India has proposed a small but significant change in its service tax law in the budget for 2010-11. The change indicates the direction of the service tax regime as the country pursues a unified goods and service tax regime. The budget proposes to tax all services provided at port and airports.
"The definition of airport and port services includes all services provided within the physical jurisdiction of the airport and port, respectively, irrespective of whether or not they are defined as a taxable service under any other sub heading in the service tax legislation. The definition becomes ambiguous and all-encompassing as the word 'service' alone has not been defined in the service tax law, said Bipin Sapra, partner, Ernst & Young.
Strictly interpreted, this mean any service provided at an airport or port will be levied service tax even if that service in itself may not be taxable. In other words, an otherwise exempt service becomes taxable if the same is provided at a port or an airport.
This is a departure from the positive list approach the government follows while taxing services. Only those services that are to be taxed are mentioned in the tax laws. By taxing all services at ports and airports, the finance ministry effectively wants to experiment with the negative list approach for service tax as is the global practice. In a negative list approach only the services exempt from tax are mentioned explicitly and the rest face tax.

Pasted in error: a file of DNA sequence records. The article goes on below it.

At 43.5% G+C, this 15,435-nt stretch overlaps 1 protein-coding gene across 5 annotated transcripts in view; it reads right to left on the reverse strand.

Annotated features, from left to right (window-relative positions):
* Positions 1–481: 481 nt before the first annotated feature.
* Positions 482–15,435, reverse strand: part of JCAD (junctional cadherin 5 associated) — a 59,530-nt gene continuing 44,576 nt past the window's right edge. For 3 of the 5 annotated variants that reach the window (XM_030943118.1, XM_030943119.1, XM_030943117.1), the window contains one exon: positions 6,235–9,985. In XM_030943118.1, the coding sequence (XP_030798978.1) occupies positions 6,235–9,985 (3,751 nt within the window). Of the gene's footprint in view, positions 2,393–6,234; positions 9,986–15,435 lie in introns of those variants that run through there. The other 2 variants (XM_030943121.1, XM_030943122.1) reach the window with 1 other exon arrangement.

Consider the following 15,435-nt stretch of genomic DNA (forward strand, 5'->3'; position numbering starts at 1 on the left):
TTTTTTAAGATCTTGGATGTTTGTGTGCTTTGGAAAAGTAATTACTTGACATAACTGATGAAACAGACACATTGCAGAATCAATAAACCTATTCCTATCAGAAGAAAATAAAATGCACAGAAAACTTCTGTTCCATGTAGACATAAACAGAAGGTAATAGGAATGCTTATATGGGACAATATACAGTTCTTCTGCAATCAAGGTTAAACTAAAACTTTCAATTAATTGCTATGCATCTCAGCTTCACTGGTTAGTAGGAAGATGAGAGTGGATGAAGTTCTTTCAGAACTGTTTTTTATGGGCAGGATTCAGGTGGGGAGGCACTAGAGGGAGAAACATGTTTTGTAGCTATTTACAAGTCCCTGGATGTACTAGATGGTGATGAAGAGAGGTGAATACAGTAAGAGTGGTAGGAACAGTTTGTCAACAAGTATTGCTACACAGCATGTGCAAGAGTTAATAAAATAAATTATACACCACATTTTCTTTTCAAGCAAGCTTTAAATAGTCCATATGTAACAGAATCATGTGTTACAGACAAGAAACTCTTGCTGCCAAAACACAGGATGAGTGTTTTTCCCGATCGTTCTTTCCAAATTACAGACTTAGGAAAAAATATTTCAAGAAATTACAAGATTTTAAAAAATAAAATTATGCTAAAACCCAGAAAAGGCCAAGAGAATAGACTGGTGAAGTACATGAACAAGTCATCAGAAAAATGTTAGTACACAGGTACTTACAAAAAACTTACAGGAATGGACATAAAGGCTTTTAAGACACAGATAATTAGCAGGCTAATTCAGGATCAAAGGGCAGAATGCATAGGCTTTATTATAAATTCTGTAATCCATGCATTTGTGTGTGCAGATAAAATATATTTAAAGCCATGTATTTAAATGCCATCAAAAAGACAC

The same approach has been outlined in the draft discussion paper on the goods and services tax or GST prepared by the expert group set up by the empowered committee to prepare a framework for the new tax and also many tax experts.
The changes in the budget provide an excellent test case for the negative list approach to taxing services. Such a system not only helps the state collect maximum revenues but also makes administration of the tax easy and clean.
Services account for a majority of the countrys output, but India began taxing services only in 1994, beginning with a few select ones. The approach since then has been one of slow and steady expansion of the tax net to include more and more services.
The process has, however, been marred by litigation with stakeholders challenging the very logic behind imposition of tax on a number of services. For Indians to embrace a tax on a service that they have availed of so far without paying one is not easy. The negative list approach may thus lead to further increase in litigation.
The government can increase acceptance by carving out for essential services, but such an omission will invite demand for more exemptions. For instance, going by the international definition of service any business activity which is not supply of goods is service makes services such as a funeral service also taxable in an extreme case.
Therefore, to make more acceptable, the government should continue with the positive list approach of taxing services. A switchover over to negative list can happen at a later date in the second phase of GST.